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Valve introduces Steam Families with game sharing and parental controls

 Steam Families image.
Steam Families image.

What you need to know

  • Valve is introducing the Steam Families feature, which is now available in the Steam Beta Client.

  • Steam Families allow a group of up to six Steam users to share their games in a collection, allowing members of the family to play the others' games even when everyone is online.

  • Steam Families also feature parental controls that adult users can utilize to monitor and approve child account games and purchases.


Sharing games with family on Windows PC just got a lot more simple.

Valve is introducing Steam Families, a new simplified approach that replaces prior sharing options. Available now in the Steam Beta Client, Steam Families allow players to form a Family with up to five others. In a Steam Family, everyone's games are pooled together, allowing a user to play a game belonging to anyone else.

Adult members in a Steam Family can also use parental controls, setting limitations to approve purchases made by the child members in the family, or restricting the child accounts from accessing the Steam Community features.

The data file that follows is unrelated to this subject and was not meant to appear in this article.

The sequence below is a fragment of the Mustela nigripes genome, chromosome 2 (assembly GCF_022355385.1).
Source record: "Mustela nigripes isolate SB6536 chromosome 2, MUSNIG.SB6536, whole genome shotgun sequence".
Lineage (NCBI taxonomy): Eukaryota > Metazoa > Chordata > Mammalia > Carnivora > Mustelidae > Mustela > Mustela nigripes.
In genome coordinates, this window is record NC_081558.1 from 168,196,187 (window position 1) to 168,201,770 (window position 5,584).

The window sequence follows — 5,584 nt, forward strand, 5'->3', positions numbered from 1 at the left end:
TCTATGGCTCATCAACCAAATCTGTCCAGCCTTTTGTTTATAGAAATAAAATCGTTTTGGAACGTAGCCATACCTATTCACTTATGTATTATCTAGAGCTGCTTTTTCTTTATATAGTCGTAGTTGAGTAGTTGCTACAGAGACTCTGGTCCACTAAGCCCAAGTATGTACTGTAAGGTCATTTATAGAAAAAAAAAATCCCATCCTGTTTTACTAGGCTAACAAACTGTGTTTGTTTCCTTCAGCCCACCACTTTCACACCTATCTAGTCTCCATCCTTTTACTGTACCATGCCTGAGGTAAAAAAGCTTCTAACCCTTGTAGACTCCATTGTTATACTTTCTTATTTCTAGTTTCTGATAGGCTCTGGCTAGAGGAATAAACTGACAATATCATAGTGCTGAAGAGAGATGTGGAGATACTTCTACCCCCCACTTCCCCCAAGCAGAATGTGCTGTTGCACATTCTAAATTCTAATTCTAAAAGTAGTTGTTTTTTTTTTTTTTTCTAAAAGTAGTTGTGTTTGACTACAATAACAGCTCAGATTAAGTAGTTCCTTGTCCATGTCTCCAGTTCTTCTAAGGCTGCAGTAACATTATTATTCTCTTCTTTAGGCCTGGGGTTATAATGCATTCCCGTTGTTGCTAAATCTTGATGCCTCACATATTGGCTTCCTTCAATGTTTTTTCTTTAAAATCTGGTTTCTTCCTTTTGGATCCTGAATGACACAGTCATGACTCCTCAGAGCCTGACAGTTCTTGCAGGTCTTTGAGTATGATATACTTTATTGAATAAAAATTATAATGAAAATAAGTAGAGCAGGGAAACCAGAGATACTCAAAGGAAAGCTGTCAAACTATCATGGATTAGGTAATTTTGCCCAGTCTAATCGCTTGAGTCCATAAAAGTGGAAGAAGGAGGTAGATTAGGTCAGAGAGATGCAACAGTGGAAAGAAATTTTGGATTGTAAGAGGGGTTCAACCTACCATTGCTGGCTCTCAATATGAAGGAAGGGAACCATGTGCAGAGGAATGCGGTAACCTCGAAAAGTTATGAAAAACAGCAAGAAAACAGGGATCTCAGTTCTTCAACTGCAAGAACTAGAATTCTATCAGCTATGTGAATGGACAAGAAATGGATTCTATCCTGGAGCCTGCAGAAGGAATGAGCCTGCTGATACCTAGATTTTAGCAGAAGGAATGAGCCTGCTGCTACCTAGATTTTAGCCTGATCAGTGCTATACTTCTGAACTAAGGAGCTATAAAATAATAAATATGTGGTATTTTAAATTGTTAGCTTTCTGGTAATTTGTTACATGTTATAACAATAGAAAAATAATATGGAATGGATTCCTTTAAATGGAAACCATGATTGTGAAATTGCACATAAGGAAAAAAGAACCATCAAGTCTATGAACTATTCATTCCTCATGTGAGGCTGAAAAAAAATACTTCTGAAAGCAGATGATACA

Valve notes that you can leave or create a new family, but this is limited to being available once a year. Valve will also be monitoring feedback, meaning the time limit (and the number of players available in a Steam Family) could change over time.

If you're interested in trying this feature out before it's widely available, open your Steam account and go to Settings. Select Interface, then Client Beta Participation, and then finally select Steam Family Beta.

What are the limitations of Steam Families sharing games?

A family has as many copies of a game in a library as have actually been purchased. So, if a family of six players has collectively purchased two copies of Starfield, then two people in the family can play Starfield at once. If someone else in the family then buys the game, three people will be able to play it at once, and so on.

If a game is not currently eligible for the soon-to-be-replaced Family Sharing feature, then it won't support sharing through Steam Families. There's also a handful of games that do not support being shared due to technical requirements like having an additional, third-party account.

Analysis: A cool feature I won't likely use

This isn't really for me, especially since I don't have kids. For those families that do, I imagine this will be a godsend, especially for single-player games where it's less likely that multiple people will all be wanting to play the same game at the same time. Multiplayer games will be less advantageous, but even so, if a family of six can buy three copies of a game instead of six, it's a win.